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The EU takes the pulse to eGovernment and asks the states better services

 

 

 

The Electronic Government (eGovernment) is the application of information and communication technologies (ICT) in the public sector in order to increase efficiency, transparency and citizen participation.

A new EU eGovernment 2014 report has revealed the main points on which the member states stand or need improvement. The paper shows that eGovernment services are improving, but not with the ideal speed. According to the report, the lack of progress in areas such as better flexibility, ease of use and transparency can undermine public confidence in online public services, and so prevent their use.

To assess these services there have been used mystery shopping techniques to recreate the citizens' navigation through websites and government services. The report highlights the progress and gaps in four indicators:

-          User Centricity, this is, meet and satisfy the final user. The report examines the availability and ease of use of online services, establishing that there is room for improvement in both criteria. Availability is by 72% of average in the EU, while the ease of use goes from 78% in usability to 58% in ease and speed.

-          Transparency. Examines the extent to which governments are transparent about their own responsibilities and performance, the service delivery process, and the personal data involved. Here, the overall EU score was only 48% in the Transparency indicator, which is mainly due to insufficient information provided to users during delivery of eGovernment services.

-          Cross Border Mobility. This values the transparent access to online public services when users are away from their home country. The paper shows that the EU average stands at 42%, 30 percentage points below the offer of services at the origin countries.

-          Key Enablers. This indicator measures the availability of five technical elements which are essential for public services: Electronic Identification (eID), Electronic documents (eDocuments), Authentic Sources, Electronic Safe (eSafe) and Single Sign On (SSO). According to the report, key enablers are implemented in less than half (49%) of the cases that could be used.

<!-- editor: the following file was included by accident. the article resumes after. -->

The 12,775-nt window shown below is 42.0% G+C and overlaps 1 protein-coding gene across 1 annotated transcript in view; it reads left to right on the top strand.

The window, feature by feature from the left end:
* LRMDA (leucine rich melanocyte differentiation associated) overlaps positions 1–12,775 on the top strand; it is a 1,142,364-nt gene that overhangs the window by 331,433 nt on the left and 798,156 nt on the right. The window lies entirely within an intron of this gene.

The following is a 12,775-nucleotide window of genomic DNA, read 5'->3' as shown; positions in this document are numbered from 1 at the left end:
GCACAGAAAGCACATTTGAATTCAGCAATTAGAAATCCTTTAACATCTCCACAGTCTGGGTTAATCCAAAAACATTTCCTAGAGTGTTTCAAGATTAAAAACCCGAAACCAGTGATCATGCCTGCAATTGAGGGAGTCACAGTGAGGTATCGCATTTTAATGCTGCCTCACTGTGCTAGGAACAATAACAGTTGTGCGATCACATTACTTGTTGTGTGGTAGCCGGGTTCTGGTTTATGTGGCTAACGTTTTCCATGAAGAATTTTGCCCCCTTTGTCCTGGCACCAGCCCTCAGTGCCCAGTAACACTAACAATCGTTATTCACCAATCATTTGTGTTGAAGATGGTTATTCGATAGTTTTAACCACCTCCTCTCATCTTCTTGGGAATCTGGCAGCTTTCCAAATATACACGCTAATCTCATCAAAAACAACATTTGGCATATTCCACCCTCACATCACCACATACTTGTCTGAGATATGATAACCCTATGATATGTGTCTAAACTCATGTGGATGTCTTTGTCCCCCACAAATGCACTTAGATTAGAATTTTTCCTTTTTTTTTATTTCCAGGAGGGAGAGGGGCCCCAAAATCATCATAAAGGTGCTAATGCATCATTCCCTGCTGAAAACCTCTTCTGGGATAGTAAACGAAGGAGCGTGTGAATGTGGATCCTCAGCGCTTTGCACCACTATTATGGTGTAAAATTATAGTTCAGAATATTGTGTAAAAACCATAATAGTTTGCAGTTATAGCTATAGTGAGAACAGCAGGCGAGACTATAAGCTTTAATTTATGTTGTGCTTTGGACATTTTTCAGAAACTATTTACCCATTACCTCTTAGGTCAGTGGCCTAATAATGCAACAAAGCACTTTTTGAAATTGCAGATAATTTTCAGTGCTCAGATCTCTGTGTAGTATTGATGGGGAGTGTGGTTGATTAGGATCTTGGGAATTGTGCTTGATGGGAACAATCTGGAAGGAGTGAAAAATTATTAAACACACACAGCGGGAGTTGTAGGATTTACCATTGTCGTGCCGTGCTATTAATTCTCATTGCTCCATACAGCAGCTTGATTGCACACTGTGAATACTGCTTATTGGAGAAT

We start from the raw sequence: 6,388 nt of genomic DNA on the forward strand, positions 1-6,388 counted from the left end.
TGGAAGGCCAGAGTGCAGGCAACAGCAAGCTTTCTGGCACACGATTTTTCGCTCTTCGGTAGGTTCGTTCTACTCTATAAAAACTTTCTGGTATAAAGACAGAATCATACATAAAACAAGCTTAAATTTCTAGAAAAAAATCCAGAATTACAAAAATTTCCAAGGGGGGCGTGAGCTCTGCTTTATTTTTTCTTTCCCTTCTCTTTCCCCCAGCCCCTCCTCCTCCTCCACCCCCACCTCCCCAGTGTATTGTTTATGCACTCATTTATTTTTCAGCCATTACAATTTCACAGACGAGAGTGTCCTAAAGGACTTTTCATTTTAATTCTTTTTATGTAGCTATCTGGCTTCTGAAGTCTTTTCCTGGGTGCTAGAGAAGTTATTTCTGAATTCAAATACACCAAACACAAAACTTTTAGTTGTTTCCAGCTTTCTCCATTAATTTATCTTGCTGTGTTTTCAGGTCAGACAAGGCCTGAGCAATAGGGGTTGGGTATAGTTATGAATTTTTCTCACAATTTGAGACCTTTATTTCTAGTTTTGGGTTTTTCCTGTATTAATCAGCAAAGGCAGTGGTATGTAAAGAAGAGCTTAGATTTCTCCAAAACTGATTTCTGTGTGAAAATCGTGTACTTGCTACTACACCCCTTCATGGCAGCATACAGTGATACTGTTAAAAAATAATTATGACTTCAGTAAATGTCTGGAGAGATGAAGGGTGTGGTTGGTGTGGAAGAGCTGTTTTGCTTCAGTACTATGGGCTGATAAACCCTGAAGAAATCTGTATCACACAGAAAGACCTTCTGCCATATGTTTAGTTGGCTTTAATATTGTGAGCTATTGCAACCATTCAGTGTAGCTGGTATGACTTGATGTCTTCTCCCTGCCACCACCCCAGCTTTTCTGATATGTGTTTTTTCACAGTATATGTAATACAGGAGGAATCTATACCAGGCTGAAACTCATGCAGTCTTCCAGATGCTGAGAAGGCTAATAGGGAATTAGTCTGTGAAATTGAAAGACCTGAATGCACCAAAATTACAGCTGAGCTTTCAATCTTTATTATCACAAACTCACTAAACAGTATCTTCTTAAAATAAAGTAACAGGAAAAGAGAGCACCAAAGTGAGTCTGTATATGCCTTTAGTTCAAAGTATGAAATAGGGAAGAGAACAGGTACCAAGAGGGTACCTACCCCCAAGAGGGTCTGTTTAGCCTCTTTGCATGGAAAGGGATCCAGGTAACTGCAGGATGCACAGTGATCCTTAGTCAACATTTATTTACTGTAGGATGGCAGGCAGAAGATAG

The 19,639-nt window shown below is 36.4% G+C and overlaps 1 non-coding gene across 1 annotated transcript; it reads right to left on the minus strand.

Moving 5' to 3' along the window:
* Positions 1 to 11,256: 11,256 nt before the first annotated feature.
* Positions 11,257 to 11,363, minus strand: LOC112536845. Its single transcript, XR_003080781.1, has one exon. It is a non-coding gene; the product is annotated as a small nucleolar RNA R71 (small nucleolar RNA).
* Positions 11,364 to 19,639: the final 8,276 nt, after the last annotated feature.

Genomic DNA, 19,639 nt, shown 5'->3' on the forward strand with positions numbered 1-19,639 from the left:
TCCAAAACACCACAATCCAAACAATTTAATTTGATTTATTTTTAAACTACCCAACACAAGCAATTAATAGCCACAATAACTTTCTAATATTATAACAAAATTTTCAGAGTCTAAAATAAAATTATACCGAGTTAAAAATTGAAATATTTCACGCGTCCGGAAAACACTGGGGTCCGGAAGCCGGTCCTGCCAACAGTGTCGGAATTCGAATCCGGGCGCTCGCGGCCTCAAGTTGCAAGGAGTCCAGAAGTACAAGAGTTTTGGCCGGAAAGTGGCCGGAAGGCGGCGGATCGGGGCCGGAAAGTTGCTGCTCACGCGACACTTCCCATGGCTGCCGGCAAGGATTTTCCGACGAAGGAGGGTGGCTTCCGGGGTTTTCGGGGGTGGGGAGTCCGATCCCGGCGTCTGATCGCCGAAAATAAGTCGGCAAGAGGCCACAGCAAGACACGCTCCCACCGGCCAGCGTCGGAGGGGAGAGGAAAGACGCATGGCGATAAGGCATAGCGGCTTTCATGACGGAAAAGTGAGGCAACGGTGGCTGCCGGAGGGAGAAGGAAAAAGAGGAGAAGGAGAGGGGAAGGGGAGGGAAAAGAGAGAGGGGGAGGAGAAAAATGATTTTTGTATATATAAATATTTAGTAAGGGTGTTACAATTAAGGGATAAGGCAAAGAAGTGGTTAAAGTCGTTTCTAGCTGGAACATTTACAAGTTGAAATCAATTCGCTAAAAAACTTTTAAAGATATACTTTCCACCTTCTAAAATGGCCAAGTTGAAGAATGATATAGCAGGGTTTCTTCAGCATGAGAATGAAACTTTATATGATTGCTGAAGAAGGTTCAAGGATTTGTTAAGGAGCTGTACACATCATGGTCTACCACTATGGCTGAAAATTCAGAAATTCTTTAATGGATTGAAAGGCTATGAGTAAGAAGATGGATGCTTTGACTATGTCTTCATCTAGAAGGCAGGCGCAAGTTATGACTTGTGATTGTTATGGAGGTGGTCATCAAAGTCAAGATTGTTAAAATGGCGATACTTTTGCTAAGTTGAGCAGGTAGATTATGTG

The paper also summarizes the main findings of the user survey of 2012 (carried out to over 28,000 European users), which shows that, because of experience with different providers, such as online banking, almost 40% of European would not be willing to use eGovernment services.

In order to close this gap, the Commission will work with Member States to promote and adopt the approach of Open Government.

Thus, the EU document classifies countries into five groups according to their strategies and results:

-          Pioneers (Malta, Finland and Estonia): Excellent in all areas, technology driven. They are the frontrunners in cross border services.

-          Silo-topplers (Austria, Denmark, Spain, Lithuania, Norway and Portugal): they are also excellent in all areas, but they can improve cross border services.

-          Steady performers (Belgium, France, Iceland, Italy, Latvia, Poland, Sweden, Slovenia and Turkey): they have a constant good performance in all areas, but still have room to grow.

-          Business oriented (Cyprus, Germany, Ireland, Luxemburg, Holland and United Kingdom): good service delivery to businesses, even across borders. They have some room for improvement in terms of key enablers, transparency and mobility of citizens.

-          Castaways (Bulgary, Croatia, Czech Republic, Greece, Hungary, Romania, Serbia, Slovakia and Switzerland): modest performance and large room for improvement in all areas.

Spain is at the head groups in the use of eGovernment. The report highlights good marks to almost all aspects of the Spanish eGovernment, for example the user centricity and the use of key tools. However, the efficiency and impact are slightly below the European average.

Even though the most negative is reflected in everything related to the cross border, the strengths of Spain, mostly surpassing the EU average, is reflected in many of the life events that the report examines like losing and finding job, entrepreneurship, ordinary business operations, purchasing and driving a car, study ...

Download here the complete report

View here the report according to each country

 

 

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